American Bushman

"If you would not be forgotten as soon as you are dead, either write things worth reading or do things worth writing." —Benjamin Franklin

Wednesday, March 28, 2007

Man O War

The Portuguese Man O War is coming.

These little jellyfish, also known as the bluebottle, wash ashore from time to time and last night they littered the beach. The problems presented by these creatures are two-fold. First, the sting of the Man O War can be extremely painful:

Bluebottle tentacles will cause a sharp, painful sting if they are touched, which is aggravated by rubbing the area. Intense pain may be felt from a few minutes to many hours and develops into a dull ache which then spreads to surrounding joints. The affected area develops a red line with small white lesions. In severe cases blisters and weals looking like a string of beads may appear. Victims may exhibit signs of shock. Children, asthmatics and people with allergies can be badly affected and many cases of respiratory distress have been reported in Australia. Australia Museum Online

The second problem stems from the fact that the Man O War simply looks like a translucent blue balloon which seems to draw in small children. Mine have been well educated on the Man O War and the implications of a sting so they give the Man O War on the beach a wide berth. Other kids on the beach and in the water have not been so lucky or so well trained.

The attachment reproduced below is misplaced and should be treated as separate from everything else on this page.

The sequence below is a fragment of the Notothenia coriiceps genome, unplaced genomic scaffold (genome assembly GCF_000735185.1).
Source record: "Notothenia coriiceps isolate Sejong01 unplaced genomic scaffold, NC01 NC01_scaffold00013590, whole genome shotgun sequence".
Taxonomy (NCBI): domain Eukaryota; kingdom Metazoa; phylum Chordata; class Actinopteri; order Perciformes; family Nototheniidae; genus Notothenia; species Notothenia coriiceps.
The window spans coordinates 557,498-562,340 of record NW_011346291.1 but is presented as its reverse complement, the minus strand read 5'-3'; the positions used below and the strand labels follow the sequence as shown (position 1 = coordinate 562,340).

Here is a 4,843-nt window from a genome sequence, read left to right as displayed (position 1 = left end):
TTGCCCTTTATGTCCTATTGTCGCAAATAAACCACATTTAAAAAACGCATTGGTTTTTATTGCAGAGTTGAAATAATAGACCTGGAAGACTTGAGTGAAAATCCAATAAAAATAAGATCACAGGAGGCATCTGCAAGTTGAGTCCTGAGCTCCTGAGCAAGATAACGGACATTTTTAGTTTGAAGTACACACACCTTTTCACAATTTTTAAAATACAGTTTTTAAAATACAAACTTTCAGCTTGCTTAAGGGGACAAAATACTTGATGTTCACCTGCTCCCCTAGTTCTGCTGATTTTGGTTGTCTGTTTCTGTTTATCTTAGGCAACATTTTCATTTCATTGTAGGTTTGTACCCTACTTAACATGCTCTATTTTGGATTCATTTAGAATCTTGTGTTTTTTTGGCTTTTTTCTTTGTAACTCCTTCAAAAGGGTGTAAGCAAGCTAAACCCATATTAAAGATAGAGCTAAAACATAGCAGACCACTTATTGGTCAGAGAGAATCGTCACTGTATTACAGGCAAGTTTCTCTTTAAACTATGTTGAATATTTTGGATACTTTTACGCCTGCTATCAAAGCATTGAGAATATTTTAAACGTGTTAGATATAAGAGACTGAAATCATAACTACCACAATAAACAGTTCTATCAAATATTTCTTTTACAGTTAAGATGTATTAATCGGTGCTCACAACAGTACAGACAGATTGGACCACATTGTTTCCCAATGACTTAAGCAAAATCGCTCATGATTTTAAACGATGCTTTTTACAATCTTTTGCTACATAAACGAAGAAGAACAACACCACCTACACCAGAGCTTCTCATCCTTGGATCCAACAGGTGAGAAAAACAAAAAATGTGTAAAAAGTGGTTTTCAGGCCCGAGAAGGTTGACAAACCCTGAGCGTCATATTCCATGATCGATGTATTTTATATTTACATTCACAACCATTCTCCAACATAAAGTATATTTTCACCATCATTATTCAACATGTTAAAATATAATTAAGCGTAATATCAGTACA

If you happen to find yourself or someone else stung by a Man O War you should:

...leave the water immediately. If any part of the animal is still sticking to the skin, it should be gently lifted off with tweezers or a gloved hand. This will minimise the firing of more stinging capsules. Do not rub the area with wet sand or towel, or wash with alcohol as this will only make it worse. For milder stings, ice packs or local anaesthetic sprays are often effective in reducing pain. In extreme cases resuscitation may be needed and medical attention should be sought. Australia Museum Online

This seems to be more of a problem with heavier winds from the East (in this location) which push the Man O War and several varieties of bait fish toward the shore. The movement of bait fish presents other problems to swimmers and beachgoers but that is a discussion for another day.

Thanks for reading,



At 4:01 PM, Blogger sam_acw said...

I remember a holiday in Cornwall when I was a child when there are lots of photos of us paddling in the sea in rubber boots as a storm had washed lots of these jellyfish ashore


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